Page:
In Tarr v. Bob Ciasulli’s Mack Auto Mall, the New Jersey Supreme Court clarified two thorny issues surrounding the Punitive Damages Act. First, it held that a jury can only award punitive damages as a deterrent to the defendant who committed the wrongful acts but not as a general deterrent to others. Thus, the court held that it was error for the plaintiff’s attorney to argue that the amount of punitive damages provided the jury “an opportunity to send a message to deter this particular defendant and others” whether they are in the same industry or not. The court also criticized the jury charge that erroneously reinforced the argument that the deterence of third parties who were strangers to the lawsuit could be considered.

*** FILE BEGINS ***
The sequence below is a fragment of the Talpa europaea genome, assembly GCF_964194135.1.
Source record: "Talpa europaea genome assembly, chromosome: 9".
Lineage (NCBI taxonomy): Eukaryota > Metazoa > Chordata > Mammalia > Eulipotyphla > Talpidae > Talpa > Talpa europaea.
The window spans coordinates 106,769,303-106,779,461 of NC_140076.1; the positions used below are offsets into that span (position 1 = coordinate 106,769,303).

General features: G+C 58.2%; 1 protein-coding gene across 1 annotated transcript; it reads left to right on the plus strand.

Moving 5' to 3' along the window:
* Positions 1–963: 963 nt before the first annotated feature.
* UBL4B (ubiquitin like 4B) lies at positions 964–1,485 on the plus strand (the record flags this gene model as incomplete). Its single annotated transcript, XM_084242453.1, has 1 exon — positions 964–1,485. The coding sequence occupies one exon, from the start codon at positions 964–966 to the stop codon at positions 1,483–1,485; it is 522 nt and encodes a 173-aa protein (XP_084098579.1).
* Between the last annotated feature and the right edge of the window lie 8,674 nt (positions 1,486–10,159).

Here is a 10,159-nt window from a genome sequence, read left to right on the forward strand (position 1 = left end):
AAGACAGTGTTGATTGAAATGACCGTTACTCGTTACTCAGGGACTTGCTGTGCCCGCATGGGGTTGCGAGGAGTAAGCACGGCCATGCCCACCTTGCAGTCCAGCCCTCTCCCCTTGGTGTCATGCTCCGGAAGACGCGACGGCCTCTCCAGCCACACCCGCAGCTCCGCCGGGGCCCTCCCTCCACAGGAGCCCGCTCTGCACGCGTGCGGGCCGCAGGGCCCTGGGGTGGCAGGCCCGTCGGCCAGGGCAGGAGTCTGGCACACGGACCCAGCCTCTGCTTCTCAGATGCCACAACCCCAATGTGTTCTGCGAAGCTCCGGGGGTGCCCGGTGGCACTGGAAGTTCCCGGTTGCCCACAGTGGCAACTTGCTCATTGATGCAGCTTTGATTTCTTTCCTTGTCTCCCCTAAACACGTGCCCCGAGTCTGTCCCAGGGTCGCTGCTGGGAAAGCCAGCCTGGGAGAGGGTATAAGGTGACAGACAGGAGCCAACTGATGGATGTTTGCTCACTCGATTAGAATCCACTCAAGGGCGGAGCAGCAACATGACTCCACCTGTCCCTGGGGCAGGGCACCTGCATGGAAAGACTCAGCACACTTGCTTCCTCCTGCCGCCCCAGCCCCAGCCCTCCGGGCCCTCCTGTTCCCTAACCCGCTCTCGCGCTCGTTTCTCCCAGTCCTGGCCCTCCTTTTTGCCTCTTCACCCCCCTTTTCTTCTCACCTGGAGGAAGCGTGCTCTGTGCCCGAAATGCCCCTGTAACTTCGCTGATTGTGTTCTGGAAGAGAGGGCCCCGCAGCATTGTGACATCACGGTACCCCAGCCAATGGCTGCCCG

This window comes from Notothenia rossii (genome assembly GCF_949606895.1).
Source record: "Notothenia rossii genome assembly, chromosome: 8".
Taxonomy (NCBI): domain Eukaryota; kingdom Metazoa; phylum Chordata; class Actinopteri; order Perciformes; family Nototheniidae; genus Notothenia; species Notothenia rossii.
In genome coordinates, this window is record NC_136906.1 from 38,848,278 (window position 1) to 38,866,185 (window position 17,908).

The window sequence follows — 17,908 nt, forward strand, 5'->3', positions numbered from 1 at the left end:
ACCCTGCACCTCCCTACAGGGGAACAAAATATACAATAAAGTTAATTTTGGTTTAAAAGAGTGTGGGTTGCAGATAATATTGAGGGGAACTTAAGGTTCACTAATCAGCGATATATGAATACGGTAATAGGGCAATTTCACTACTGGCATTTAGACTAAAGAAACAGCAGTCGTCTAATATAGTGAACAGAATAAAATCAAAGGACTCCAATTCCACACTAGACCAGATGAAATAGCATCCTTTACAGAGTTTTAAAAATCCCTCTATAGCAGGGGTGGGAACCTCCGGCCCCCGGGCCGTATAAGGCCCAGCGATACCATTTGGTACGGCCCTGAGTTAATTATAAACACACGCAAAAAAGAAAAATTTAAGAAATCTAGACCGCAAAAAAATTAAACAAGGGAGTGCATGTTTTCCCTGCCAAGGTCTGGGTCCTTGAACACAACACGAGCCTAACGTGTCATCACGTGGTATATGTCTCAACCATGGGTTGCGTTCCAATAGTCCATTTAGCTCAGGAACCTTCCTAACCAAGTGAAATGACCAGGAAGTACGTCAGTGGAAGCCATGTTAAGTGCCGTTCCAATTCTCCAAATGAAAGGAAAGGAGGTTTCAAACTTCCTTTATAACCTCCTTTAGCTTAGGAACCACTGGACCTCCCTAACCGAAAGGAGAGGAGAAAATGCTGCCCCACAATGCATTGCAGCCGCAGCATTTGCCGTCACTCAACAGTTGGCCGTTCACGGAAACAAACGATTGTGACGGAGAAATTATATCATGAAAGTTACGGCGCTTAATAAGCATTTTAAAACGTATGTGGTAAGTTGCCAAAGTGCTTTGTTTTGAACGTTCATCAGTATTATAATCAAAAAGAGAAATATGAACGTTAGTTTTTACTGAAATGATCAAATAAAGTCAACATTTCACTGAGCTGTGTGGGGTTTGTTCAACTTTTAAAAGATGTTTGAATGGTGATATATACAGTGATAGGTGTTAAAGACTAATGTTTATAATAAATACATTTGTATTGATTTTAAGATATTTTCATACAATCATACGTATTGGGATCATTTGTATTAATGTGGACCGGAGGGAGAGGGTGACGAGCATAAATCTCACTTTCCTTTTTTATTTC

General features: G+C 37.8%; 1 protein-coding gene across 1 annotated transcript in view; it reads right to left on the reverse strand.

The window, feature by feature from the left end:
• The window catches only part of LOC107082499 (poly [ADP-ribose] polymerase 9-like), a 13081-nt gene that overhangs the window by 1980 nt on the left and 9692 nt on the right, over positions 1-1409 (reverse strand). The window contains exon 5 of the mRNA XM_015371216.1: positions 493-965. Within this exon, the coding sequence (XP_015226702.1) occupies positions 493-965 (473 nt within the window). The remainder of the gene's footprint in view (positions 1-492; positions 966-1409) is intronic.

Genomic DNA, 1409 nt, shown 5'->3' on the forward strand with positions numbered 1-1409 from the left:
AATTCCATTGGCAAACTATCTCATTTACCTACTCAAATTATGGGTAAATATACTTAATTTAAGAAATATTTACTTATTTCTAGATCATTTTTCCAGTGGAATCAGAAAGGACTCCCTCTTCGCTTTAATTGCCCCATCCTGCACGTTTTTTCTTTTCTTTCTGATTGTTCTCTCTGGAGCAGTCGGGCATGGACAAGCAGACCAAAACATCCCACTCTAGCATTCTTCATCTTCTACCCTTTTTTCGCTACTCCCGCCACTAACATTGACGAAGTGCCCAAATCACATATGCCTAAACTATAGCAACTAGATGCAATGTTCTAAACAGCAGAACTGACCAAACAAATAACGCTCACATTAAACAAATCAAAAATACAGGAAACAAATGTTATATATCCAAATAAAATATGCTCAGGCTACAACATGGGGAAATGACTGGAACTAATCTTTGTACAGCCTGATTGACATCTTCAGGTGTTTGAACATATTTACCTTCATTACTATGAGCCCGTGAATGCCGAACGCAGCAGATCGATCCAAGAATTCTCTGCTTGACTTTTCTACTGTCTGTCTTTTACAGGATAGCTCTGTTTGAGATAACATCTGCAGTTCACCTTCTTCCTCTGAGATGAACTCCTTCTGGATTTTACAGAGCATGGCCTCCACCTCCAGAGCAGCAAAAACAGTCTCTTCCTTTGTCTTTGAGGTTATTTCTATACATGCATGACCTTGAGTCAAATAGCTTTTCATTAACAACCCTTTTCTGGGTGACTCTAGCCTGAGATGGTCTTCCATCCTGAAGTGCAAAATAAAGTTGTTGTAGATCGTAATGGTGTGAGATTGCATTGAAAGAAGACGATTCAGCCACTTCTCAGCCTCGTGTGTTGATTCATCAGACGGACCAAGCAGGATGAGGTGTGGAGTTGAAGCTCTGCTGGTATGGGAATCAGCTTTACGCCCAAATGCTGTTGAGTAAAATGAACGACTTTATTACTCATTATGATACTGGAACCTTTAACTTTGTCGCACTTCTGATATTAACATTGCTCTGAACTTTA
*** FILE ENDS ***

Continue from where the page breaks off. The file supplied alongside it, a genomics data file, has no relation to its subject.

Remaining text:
Second, the court found that the defendant’s wealth at the time of the wrongdoing as well as at the time of entry of judgment could be considered when the jury calculated punitive damage.
Our advice is simple: if a case proceeds to trial with a claim for punitive damages in play, defense counsel must be alert to any argument that seeks to “send a message” to an entire industry. The focus should be limited to the defendant sued in the case at hand.